It's all about water. Was then and it is now.

Frank Ferral, who heads the Recycling Energy Air Conservation program for the Greater Stockton Chamber of Commerce, has been spreading the conservation message to business -- and anybody else who will listen -- for the better part of the past decade. His point is relatively simple: Saving energy and water and keeping waste out of the trash makes economic sense.

Hundreds of businesses have signed up for his program in which a team of experts goes through a building and identifies areas that can benefit from installation of energy efficient lighting, water saving devices and waste diverting practices. The REACON program in Stockton has helped develop an industry manufacturing products out of former debris.

With a recent grant, Ferral has been expanding his program and message throughout California's Central San Joaquin Valley. His concept has been to team up with chambers of commerce and offer them up the team energy audit concept so the chambers can provide it as a value-added product to members.

I tagged along on a couple of audits in Fresno, one at a bank and another at a business in an old downtown building. The lighting expert said he could get immediate savings of about 20 percent on the bank and more than 30 percent on the older building. The water savings were more basic, adding a 1.2-gallon flush toilet among other measures.

The EPA has entered into a consumer friendly realm with its WaterSense site, which offers tips and quantifies retrofit measures. Each of its WaterSense houses includes aptly labeled plumbing fixtures, an efficient hot water delivery system, water-efficient landscape design and other water and energy-efficient features.

EPA officials estimate that if the approximately 500,000 new homes built last year had met WaterSense criteria, the homes would save Americans 5 billion gallons of water and more than $50 million in utility bills annually.

Yeah, it's in the water.

Water Conference Planned For Tulare

The state of water in the Central Valley, current and proposed policies and renewable energy generation will be among the topics when Southern California Edison hosts a water conference Sept. 29 in Tulare.

The event will be from 8:30 a.m to 3:30 p.m. at SCE's Agriculture Technology Application Center (AgTAC).

Speakers will include California Assemblywoman Connie Conway, R-Tulare; Ron Jacobsma, general manager of the Friant Water Authority; and Cynthia Truelove, senior water policy analyst for the California Public Utilities Commission.

Truelove will be the luncheon speaker. Her topic: "Emerging Policy Frontiers in the Water and Energy Nexus: From Renewable Energy to Funding Innovation in the Water/Wastewater Sector."

Breakout sessions in the afternoon will focus on renewable energy generation. Electric utility incentives, agricultural efficiency, cool planet projects and energy partnerships will be among the topics.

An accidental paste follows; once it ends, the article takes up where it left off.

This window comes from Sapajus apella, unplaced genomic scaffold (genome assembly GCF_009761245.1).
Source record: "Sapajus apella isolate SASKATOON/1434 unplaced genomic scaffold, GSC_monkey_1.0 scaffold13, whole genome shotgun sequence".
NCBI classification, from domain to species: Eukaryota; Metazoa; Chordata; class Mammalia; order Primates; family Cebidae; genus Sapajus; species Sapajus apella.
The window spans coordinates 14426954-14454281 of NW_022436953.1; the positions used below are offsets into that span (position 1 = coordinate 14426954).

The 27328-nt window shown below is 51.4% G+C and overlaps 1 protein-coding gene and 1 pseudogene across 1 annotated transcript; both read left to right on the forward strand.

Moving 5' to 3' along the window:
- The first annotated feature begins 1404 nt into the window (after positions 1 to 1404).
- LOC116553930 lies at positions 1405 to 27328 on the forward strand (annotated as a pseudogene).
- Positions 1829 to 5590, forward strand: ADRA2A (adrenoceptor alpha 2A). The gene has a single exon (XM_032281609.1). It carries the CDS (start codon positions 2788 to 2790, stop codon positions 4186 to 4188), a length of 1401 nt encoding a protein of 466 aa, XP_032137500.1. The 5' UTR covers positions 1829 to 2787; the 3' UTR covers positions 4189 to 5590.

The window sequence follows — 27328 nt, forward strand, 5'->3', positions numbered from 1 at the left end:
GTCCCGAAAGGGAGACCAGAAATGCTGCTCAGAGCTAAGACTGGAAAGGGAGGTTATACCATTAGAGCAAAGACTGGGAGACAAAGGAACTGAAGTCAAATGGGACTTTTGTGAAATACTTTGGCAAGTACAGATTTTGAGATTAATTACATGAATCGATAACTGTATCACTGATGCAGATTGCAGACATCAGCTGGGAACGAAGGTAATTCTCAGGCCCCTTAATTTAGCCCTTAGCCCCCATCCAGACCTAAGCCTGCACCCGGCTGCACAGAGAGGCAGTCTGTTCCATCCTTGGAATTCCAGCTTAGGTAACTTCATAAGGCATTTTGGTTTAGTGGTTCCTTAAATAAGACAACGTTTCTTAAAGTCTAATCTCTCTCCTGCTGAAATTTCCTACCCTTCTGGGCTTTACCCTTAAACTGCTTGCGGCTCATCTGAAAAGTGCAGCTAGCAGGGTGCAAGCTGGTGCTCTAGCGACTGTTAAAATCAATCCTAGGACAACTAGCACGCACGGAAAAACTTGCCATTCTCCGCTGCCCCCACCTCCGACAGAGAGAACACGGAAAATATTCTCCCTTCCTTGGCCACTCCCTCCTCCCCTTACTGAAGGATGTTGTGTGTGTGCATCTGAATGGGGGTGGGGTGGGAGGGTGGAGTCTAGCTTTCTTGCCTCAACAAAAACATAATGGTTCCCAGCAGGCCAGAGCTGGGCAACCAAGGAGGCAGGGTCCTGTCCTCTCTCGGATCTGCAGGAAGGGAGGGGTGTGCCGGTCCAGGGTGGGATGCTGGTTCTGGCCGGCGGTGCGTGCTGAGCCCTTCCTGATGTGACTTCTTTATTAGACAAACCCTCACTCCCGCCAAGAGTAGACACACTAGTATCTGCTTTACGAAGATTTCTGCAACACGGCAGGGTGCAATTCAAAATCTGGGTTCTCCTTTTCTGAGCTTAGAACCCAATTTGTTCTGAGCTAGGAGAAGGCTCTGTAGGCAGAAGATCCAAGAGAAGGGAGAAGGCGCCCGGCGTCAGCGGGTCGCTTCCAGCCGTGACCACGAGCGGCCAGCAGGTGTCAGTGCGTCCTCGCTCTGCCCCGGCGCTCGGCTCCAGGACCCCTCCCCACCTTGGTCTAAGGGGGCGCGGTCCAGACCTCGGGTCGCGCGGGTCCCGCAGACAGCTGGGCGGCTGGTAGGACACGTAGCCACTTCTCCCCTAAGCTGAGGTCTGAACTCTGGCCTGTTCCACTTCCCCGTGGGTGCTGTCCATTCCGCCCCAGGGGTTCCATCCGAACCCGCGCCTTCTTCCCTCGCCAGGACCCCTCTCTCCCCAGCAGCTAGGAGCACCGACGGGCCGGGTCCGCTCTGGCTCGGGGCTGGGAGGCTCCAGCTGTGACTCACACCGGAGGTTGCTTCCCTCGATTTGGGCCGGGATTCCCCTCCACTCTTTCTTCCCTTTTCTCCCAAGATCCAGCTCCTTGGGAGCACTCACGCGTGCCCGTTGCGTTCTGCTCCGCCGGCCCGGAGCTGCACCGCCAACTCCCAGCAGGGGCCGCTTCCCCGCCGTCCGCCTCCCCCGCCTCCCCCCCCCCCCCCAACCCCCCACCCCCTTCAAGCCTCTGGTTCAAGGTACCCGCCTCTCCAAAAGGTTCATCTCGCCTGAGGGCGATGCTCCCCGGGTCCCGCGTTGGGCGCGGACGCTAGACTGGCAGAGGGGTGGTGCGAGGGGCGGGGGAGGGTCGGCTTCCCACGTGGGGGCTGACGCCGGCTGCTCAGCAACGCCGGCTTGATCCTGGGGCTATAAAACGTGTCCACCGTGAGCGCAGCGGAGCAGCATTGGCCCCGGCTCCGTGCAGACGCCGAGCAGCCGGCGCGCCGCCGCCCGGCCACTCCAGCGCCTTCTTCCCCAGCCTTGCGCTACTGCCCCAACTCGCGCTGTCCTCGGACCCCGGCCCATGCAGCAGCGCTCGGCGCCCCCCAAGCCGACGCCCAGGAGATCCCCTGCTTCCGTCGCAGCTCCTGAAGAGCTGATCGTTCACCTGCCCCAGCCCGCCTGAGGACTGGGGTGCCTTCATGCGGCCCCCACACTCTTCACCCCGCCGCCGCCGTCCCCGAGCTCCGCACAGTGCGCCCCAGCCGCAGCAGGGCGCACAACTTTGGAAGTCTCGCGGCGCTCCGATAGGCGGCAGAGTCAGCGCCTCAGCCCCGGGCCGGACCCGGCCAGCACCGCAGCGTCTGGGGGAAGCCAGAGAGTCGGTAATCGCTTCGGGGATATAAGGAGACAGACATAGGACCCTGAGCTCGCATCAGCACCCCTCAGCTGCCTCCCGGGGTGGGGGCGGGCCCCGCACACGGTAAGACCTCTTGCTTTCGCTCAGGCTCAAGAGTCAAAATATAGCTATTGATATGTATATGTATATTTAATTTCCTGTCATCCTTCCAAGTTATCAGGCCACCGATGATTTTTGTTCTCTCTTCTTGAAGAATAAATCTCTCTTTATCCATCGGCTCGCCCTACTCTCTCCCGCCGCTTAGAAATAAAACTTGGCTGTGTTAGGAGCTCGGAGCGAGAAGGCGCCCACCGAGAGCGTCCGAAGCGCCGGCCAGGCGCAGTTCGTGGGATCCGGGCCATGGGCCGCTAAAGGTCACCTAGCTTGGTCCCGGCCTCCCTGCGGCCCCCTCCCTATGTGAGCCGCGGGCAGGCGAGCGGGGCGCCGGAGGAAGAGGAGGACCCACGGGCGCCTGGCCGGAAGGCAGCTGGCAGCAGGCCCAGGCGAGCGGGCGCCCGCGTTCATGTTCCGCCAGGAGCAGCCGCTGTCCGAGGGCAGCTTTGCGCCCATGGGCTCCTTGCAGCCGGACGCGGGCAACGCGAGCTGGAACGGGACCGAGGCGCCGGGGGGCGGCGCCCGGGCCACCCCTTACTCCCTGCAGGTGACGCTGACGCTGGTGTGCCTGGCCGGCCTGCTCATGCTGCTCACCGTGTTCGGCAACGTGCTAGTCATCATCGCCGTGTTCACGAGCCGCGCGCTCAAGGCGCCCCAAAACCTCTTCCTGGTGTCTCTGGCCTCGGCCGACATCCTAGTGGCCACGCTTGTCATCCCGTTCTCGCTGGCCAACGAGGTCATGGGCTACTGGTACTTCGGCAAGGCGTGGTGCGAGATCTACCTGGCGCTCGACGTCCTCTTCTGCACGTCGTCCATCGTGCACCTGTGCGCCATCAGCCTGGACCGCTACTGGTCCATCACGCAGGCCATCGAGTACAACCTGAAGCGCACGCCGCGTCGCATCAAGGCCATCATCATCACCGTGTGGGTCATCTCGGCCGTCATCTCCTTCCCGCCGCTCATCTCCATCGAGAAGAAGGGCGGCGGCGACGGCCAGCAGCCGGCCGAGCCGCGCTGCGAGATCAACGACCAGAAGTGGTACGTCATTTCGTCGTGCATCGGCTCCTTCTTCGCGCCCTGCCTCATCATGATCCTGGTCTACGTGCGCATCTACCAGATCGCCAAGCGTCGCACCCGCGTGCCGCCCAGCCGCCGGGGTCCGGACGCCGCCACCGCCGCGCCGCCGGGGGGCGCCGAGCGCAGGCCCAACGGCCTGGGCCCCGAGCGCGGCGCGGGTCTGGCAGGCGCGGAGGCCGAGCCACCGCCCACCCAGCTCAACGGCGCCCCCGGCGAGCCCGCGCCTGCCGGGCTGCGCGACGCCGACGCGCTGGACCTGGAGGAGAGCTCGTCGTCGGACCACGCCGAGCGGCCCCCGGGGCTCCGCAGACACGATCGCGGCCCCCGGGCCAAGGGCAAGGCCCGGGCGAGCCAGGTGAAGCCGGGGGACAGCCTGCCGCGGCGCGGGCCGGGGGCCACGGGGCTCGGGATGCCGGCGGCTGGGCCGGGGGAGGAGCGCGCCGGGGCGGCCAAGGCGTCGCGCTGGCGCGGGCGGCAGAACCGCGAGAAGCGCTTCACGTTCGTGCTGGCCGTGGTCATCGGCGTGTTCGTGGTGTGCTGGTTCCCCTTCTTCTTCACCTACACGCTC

For more information or to register call 1-800-772-4822 or 559-625-7126. Online registration is at

Shed more than a tear for clean water

One of the most iconic commercials I've ever seen shows a Native American in a hand-made traditional canoe paddling slowly from idylic natural surroundings into the garbage choked waterways of a big city port.

It ends with the Native American walking alongside a highway surveying what his country has become. A passerby in a car tosses a bag of garbage at his feet and he looks at the camera while the Dragnet-style voiceover says, "People start pollution. People can stop it."

The camera closes in on a tear sliding down his face.

To me, it said clean water and that image often comes to me anytime I'm around a river of any size whether it's the mighty Yukon in Alaska, the Skagit in Washington or the San Joaquin. And I wonder whether the river I'm looking at is getting better or worse.

Friday, the U.S. Environmental Protection Agency released its draft report on how it plans to keep that Native American and people like me from being disgusted when we look at a waterway.

The agency calls the effort Coming Together for Clean Water. The draft outlines how the EPA hopes to accomplish goals established by the Clean Water Act, which was passed in 1972 when President Nixon was in office.

I still have a pin that says, "Nixon: Now more than ever."

The EPA says, "We’re pleased to share this draft with you and welcome your comments." The approach focuses around "two thematic lines: 1) healthy watersheds, and 2) sustainable communities," the report says.

Solutions outlined include regualtion, of course, but also cooperation, partnerships and communication. It's all our business: corporation, business, resident, farmer, fisherman.

It's important stuff. Now more than ever.

The situation as outlined by the EPA sounds dire. "Recent surveys found that nutrient pollution, excess sedimentation, and degradation of shoreline vegetation affect upwards of 50 percent of our lakes and streams.

"In addition, recent National Water Quality Inventories have documented pathogens as a leading cause of river and stream impairments. Sources of these stressors vary regionally, but the main national sources of water degradation are: agriculture, stormwater runoff, habitat, hydrology and landscape modifications, municipal wastewater, and air deposition."

The report says pollutants have been detected in virtually all tested stream water and streambed sediment and about three-quarters of groundwater wells.


The draft strategy will be available for comment until Sept. 17. The EPA plans to have its final strategy by late this year. Until then, here's a link to Keep American Beautiful.